Other Common Names
Suggested: "Cole's Bush Cicada" or "Cole's Grand Western Cicada"
NOTE: Due to the recent split from T. dorsatus, both T. dorsatus and T. tremulus share common names.
This species can be separated from its close relative Tibicen dorsatus by using both morphological and behavioral characteristics. Morphologically, the sub-costa is the same color as the costa in T. tremulus. The tymbal covers are black in this species and brown in T. dorsatus (though this is variable). The best morphological feature is the subgenital claspers. In T. tremulus, the claspers form a V-shape with pointed tips. In T. dorsatus, the claspers are prong-horned and blunt, with considerably more setae. This character is not very variable.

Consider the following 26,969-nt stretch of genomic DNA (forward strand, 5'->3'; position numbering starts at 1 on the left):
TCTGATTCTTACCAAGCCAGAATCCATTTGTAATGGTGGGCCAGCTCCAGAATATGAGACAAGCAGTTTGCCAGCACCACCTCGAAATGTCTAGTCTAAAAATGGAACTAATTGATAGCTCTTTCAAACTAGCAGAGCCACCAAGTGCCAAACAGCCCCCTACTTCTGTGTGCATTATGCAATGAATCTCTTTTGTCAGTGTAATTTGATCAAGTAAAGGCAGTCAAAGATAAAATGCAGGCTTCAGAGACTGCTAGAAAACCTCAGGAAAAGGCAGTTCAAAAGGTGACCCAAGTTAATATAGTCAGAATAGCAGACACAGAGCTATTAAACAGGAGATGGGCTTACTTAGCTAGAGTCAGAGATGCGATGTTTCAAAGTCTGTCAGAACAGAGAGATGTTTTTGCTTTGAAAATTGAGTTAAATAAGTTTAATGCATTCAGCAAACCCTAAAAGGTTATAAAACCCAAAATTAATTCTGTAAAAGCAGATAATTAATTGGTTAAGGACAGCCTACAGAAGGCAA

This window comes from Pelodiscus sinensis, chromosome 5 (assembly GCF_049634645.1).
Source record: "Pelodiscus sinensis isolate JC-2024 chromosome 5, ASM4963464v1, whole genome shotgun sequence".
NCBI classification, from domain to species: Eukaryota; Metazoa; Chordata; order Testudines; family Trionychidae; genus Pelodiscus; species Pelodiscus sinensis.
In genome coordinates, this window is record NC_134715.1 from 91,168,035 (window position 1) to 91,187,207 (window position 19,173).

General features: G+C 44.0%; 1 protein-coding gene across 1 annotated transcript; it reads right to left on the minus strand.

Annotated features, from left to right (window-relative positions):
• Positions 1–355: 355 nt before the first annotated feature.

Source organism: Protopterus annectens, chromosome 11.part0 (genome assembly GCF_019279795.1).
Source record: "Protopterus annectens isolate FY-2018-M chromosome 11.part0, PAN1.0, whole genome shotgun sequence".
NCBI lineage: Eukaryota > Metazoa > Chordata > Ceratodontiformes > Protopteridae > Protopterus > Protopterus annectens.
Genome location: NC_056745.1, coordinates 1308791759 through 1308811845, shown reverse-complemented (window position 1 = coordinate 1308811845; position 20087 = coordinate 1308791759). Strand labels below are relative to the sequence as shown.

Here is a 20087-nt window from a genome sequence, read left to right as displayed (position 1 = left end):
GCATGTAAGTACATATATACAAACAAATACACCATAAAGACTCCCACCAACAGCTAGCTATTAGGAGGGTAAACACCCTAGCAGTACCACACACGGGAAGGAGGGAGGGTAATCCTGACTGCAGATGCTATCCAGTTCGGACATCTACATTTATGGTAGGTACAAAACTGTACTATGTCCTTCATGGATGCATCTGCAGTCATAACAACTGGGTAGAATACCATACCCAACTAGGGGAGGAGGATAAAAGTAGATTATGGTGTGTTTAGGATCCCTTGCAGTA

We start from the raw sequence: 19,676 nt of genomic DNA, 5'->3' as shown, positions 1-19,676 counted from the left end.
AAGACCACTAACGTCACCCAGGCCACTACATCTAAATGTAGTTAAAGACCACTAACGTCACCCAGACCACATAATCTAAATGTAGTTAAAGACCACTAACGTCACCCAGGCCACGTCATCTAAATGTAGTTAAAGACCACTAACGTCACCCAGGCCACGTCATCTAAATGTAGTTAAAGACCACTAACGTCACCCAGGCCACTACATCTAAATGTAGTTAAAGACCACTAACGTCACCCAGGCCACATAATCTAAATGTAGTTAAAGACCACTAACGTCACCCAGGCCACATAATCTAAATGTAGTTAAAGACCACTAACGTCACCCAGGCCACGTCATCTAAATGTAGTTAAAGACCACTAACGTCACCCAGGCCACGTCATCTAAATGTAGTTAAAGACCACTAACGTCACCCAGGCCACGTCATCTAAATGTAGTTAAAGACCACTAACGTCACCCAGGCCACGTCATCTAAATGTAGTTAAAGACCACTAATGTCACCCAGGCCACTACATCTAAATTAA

Behaviorally, the call emitted by Tibicen tremulus is different than that of T. dorsatus.
Reported from Colorado, New Mexico & w. Texas
Extent of range remains undefined.
Seems to occupy a more western distribution than T. dorsatus.
Range overlap between dorsatus & tremulus has been reported, but the extent of sympatry is not well known.
This species has also been collected within a few miles of the Oklahoma border in Western Kansas, so it's range almost certainly extends into Western Oklahoma, though it isn't represented there in the guide.
This species was just described by Jeffrey Cole and the paper detailing it has been accepted and published.
A New Cryptic Species of Cicada Resembling Tibicen dorsatus
Revealed by Calling Song (Hemiptera: Auchenorrhyncha: Cicadidae), Cole, Jeffery. Ann. Entomol. Soc. Am. 101(5): 815Ð823 (2008)